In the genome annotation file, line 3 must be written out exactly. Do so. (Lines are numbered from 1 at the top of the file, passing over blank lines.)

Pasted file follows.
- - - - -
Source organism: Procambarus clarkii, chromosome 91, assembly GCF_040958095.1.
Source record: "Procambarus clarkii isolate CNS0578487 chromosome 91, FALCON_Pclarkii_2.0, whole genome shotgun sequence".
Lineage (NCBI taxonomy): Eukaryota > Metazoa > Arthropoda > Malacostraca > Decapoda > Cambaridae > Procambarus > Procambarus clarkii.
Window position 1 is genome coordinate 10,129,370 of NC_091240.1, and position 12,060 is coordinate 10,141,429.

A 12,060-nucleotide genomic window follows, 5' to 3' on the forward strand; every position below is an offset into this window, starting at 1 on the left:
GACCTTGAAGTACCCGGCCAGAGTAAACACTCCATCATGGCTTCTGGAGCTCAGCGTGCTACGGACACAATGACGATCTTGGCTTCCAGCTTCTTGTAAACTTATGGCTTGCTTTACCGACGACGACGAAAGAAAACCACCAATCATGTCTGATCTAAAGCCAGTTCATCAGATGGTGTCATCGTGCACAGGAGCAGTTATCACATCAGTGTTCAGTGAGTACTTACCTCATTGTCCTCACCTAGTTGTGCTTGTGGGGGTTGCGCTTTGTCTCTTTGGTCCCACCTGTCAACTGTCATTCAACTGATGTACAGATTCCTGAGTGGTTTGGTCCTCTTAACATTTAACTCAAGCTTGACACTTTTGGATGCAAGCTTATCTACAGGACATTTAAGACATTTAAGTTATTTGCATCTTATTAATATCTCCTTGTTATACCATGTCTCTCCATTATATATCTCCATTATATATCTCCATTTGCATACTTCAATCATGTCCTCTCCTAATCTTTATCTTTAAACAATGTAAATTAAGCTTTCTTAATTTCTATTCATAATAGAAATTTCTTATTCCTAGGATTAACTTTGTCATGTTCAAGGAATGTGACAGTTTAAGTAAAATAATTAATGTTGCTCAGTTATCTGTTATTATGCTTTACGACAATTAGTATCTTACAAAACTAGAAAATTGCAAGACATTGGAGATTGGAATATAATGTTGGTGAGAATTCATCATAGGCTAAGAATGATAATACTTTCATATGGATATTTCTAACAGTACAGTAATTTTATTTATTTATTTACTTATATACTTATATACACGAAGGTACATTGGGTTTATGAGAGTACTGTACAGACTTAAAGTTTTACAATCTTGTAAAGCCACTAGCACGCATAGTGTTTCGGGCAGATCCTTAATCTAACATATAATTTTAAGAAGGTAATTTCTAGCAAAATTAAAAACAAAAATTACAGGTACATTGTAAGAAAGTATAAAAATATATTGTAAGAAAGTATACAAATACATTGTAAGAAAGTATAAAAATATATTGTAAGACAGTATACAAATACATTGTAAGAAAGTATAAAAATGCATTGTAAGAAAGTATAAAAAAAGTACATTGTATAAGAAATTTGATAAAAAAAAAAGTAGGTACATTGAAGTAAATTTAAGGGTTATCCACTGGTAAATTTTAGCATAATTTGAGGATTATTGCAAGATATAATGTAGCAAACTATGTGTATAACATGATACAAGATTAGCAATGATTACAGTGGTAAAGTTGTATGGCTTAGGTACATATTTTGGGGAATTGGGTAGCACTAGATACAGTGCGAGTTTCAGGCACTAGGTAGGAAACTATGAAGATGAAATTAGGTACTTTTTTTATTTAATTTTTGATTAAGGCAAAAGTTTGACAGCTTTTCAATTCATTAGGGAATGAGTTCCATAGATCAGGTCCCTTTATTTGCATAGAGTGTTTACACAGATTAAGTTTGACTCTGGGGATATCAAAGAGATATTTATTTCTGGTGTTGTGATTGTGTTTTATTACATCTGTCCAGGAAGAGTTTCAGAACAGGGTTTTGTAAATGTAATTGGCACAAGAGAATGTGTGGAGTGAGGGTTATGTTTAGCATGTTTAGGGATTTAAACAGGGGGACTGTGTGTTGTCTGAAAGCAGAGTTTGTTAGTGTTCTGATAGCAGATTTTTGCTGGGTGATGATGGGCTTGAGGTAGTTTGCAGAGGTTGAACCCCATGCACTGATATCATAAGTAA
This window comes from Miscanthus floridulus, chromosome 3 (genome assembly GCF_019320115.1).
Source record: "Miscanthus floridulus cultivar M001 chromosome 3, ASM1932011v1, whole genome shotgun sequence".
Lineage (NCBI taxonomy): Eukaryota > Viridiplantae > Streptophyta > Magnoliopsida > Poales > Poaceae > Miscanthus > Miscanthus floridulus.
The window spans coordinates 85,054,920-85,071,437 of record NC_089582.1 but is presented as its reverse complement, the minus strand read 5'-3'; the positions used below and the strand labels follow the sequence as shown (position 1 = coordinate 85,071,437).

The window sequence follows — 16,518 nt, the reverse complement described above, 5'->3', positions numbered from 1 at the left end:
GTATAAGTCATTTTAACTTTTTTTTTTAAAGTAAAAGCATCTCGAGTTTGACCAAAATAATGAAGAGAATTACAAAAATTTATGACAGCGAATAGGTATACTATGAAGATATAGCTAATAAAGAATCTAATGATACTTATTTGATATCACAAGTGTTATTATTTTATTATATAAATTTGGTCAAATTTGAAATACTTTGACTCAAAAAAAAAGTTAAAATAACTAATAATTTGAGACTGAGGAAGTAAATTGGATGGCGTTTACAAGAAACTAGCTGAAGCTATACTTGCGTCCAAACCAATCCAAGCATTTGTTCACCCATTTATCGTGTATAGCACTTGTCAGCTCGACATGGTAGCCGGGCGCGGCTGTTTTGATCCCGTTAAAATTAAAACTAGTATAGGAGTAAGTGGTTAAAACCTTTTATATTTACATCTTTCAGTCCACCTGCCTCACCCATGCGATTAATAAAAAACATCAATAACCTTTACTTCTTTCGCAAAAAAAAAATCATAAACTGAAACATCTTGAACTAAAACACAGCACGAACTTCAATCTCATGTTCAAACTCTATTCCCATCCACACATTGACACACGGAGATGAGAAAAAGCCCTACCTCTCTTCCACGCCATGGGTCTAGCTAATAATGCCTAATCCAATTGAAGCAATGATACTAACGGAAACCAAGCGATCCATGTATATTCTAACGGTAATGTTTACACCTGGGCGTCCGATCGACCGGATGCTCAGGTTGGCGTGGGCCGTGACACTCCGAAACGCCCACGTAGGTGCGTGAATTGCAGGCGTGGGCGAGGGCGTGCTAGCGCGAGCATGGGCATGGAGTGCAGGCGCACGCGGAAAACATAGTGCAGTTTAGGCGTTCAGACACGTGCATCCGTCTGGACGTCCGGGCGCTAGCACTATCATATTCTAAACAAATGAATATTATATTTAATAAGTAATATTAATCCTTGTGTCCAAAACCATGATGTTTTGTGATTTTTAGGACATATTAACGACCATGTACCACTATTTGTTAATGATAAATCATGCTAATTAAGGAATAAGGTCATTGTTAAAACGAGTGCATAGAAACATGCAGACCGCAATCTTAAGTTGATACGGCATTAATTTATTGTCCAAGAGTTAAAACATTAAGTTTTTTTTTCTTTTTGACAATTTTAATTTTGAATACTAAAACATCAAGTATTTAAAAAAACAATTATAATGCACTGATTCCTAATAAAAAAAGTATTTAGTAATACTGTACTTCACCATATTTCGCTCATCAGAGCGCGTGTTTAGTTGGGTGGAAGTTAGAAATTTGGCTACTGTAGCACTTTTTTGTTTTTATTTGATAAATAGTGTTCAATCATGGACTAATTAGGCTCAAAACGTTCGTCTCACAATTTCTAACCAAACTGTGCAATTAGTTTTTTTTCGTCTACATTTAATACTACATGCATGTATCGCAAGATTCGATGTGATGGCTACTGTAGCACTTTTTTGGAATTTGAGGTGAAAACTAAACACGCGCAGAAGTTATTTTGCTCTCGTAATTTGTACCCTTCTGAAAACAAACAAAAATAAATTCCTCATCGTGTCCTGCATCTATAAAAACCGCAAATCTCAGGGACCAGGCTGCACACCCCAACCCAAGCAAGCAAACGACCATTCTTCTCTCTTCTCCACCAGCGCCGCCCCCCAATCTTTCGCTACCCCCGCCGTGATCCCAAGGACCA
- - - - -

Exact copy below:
Lineage (NCBI taxonomy): Eukaryota > Metazoa > Arthropoda > Malacostraca > Decapoda > Cambaridae > Procambarus > Procambarus clarkii.